And poohat, thanks for your contribution, but I do know I'm right where I want to be in doing a doctorate. Just because something is of practical value does not make it boring or trivial, and my work has genuine academic value in addition to being relevant for a next-step to private industry. I think you misunderstand my problem; not that there is no theoretical grounding to my work (or that I think 'theory' is irrelevant, quite the opposite), just that the favourite theory of my supervisor is not the right one.
Honestly with a few superstar exceptions, early PhD students usually have very little idea whether something is interesting in an academic sense, or could be published in a good journal. Thats why a PhD is a learning process; you dont start out as a good researcher, but you eventually become one. Its good that you believe your project is important and interesting, but perhaps you are not in as strong a position to make that call as you think you are. I'm trying not to be too patronising here, but it is common for early PhD students to think that they have done something really important, only to later discover that it has largely been done before, or that it fails to address current academic research concerns. Its good to have your own ideas, but the fact you apparently have no senior academics backing your proposal, and that your concerns are entirely motivated by private industry rather than addressing academic literature, makes me sceptical.
(Original post by PoeWrote)
And poohat, thanks for your contribution, but I do know I'm right where I want to be in doing a doctorate. Just because something is of practical value does not make it boring or trivial, and my work has genuine academic value in addition to being relevant for a next-step to private industry.
On the other hand, if you have actually published something based on your work (or are about to do so), then ignore this post, since in that case you probably do have some idea what you're doing.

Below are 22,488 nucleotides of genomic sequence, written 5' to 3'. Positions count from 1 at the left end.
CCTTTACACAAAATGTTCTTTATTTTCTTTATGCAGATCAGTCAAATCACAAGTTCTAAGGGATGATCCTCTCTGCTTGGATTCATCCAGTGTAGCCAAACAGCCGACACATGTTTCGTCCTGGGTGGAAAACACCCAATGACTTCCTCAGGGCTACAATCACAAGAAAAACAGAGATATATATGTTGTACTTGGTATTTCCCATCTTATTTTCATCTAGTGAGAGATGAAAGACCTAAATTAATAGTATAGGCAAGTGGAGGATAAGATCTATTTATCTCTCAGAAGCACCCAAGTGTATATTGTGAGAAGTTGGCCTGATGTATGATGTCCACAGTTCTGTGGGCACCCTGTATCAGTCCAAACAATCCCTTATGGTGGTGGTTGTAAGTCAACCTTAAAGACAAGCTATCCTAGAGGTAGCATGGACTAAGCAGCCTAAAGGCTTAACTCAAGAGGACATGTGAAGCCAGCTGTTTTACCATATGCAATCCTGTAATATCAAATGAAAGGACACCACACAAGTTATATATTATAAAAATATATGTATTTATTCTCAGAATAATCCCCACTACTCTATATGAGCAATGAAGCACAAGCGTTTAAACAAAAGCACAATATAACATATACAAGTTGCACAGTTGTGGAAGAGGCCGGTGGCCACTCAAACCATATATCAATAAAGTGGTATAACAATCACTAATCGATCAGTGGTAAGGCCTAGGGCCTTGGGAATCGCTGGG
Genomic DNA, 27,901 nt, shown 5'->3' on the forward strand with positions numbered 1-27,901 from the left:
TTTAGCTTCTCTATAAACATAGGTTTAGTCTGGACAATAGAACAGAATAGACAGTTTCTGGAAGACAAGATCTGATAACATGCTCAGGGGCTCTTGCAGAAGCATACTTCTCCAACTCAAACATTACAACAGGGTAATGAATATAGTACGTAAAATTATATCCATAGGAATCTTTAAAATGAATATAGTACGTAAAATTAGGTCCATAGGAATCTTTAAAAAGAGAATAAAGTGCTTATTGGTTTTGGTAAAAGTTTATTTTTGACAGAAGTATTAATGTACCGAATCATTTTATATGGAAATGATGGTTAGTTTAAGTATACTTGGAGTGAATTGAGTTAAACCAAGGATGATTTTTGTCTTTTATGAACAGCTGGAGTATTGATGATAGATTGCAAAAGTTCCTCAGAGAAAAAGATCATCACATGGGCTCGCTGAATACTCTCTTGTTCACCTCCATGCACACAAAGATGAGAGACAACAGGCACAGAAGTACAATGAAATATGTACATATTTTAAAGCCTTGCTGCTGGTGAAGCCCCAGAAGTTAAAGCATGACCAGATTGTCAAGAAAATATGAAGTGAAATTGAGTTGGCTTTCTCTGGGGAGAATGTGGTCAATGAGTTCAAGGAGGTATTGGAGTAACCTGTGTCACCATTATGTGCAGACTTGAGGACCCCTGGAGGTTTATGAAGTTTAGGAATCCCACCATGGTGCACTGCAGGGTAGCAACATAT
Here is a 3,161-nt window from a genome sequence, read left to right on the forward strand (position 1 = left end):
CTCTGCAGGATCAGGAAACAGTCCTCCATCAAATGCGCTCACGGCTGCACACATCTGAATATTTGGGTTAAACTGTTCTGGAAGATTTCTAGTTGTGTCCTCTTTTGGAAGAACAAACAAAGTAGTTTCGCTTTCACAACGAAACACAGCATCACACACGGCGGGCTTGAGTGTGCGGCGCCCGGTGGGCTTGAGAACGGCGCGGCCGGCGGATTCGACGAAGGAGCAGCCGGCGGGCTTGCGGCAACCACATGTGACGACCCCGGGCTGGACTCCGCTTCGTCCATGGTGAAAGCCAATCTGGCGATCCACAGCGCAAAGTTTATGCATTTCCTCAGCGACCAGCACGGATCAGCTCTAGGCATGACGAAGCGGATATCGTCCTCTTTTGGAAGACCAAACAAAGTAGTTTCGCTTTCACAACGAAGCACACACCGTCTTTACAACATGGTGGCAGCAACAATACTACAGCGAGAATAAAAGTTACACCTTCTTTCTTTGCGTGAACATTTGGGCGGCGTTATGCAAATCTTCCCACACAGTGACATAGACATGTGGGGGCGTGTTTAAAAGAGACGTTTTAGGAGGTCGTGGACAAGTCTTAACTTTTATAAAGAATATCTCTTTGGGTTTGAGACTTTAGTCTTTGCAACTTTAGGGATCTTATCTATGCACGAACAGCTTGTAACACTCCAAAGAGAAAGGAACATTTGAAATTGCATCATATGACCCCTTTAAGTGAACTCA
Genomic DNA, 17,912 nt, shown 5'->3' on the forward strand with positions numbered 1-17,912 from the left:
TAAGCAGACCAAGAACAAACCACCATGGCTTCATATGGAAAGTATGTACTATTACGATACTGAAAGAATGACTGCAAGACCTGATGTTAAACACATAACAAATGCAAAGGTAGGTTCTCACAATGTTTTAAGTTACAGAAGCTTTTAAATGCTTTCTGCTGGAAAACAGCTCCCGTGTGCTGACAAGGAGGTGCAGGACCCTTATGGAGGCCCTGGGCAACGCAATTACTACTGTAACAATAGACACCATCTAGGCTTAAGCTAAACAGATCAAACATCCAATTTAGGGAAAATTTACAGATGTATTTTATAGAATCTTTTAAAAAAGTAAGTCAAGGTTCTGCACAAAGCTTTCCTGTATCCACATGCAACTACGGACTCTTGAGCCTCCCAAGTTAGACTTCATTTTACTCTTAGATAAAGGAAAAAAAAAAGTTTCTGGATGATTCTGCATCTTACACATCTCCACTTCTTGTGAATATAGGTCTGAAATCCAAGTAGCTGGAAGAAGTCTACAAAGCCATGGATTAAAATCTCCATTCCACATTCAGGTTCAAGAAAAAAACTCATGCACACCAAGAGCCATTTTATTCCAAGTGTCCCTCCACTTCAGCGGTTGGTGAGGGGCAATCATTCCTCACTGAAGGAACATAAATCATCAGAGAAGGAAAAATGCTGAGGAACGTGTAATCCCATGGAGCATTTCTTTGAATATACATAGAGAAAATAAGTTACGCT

edit: despite all this, I do agree with the other posters that you need to have an honest talk with your supervisor.
Ah, okay, I do understand your scepticism, and I very probably am under the spell of the typical student naivety as I make my way through that learning process, but I'd say your assumptions are incorrect. 'No senior academics' is wrong, as I've had good feedback from other faculty members and other academics in my field. The issue was rather that my supervisor, who has the most significant impact on my work beyond myself and who I hope to rely on to help me through the process, and I weren't matching up concerning the theoretical approach. There is, I'm sure, not one singularly correct approach. I wanted advice on dealing with a situation where my supervisor had already narrowed it to one approach, and where pursuing that line of inquiry would not fill the knowledge gap I'm addressing.
Nor are my concerns motivated entirely by private industry as you say. This couldn't be further from the truth. I am very aware of the academic situation in relation to my subject and am attempting to fill a gap that other academics in the area have explicitly identified needs filling (a lack of industry experience is something which has been missing previously, and which I feel I am able to provide). Even if I was not heading into industry afterwards (which I did genuinely consider; I should also mention that after working within the industry I do at some point intend to return to academia), I would still see this as an area to address.
So you see, I'm not just filling a gap I find personal (or profitable) to me. Following my supervisor's theoretical approach would produce work that may back that theory, but would not contribute to the gap other academics have identified.
I appreciate your scepticism, but I don't think it's quite as doom and gloom as you're interpreting it (which I suppose is actually quite a good thing for me to realise).